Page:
Military history is thought by some to be a valuable field of study to both professional soldiers and civilians. It is indeed one of the most popular fields in the genre of history. And yet many academics tend to look down upon the field as fundamentally unserious and not therefore meriting attention by academic based historians. Historian Jeremy Black, who has written extensively in the field of military history discusses with Charles Coutinho of the Royal Historical Society the question: Is military history worth studying? In a wide-ranging discussion they delve into the various criticisms that can be made about the genre of military history while also stating why the discipline is still valid, worthy of study.
Crawford Gribben interviews Jeremy about his new publication England in the Age of Shakespeare published by Indiana University Press. Listen now.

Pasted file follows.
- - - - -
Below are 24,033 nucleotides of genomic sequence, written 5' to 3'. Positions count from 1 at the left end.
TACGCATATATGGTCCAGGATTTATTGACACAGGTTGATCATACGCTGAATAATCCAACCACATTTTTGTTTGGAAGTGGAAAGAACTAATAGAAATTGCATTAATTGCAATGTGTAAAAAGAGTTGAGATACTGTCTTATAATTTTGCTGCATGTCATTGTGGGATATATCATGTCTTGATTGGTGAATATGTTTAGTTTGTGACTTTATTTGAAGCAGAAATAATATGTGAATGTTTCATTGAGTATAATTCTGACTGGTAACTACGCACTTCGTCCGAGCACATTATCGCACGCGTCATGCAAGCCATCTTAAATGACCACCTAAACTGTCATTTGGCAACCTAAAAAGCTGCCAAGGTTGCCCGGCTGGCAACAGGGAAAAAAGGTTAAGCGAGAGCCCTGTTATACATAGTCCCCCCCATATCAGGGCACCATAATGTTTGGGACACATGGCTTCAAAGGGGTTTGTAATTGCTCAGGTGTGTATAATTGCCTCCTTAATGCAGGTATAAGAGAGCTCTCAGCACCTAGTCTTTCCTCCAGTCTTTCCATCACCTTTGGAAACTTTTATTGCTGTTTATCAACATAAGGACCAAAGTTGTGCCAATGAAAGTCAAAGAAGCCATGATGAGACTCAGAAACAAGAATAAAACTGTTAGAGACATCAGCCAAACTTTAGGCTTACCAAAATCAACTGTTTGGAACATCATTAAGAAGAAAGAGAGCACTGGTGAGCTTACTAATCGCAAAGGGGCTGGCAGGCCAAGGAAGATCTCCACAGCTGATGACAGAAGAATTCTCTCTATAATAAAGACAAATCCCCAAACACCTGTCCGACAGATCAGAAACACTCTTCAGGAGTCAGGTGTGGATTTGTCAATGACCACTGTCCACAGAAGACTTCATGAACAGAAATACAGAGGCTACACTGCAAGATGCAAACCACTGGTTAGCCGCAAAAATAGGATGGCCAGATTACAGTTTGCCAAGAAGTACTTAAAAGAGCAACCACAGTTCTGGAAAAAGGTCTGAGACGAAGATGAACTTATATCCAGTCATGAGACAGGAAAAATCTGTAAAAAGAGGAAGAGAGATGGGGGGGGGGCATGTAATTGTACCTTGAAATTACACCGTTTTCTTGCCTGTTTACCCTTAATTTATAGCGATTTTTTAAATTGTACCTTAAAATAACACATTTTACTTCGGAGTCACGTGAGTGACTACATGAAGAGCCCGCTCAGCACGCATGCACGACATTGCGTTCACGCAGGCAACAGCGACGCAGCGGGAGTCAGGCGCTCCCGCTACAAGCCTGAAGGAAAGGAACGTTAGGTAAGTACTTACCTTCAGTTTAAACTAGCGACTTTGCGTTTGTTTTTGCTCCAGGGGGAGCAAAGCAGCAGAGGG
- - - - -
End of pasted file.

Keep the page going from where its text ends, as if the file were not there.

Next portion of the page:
‘One might almost have walked over the Thames and through every part of it on the boats, which could scarcely pass by each other.’ This description of a regatta in 1775 can be followed by ‘Paddler,’ a newspaper correspondent on 3 July 1880, who seeking relief ‘in the enjoyment of a leisurely paddle on the river in these long twilight evenings’ faces ‘the noisy and immodest proceedings of the evenings’ and their ‘foul and disgusting language which assaults one’s ears and serves to call attention to the immodesty which might otherwise pass unnoticed,’ or by TS Eliot, working for the Colonial and Foreign Department of Lloyd’s Bank, and finding in Thameside London intimations of the prospect of salvation described in The Waste Land (1922):
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Charles Coutinho interviews Jeremy about his recent book A Brief History of Italy for the New Books Network. Listen now.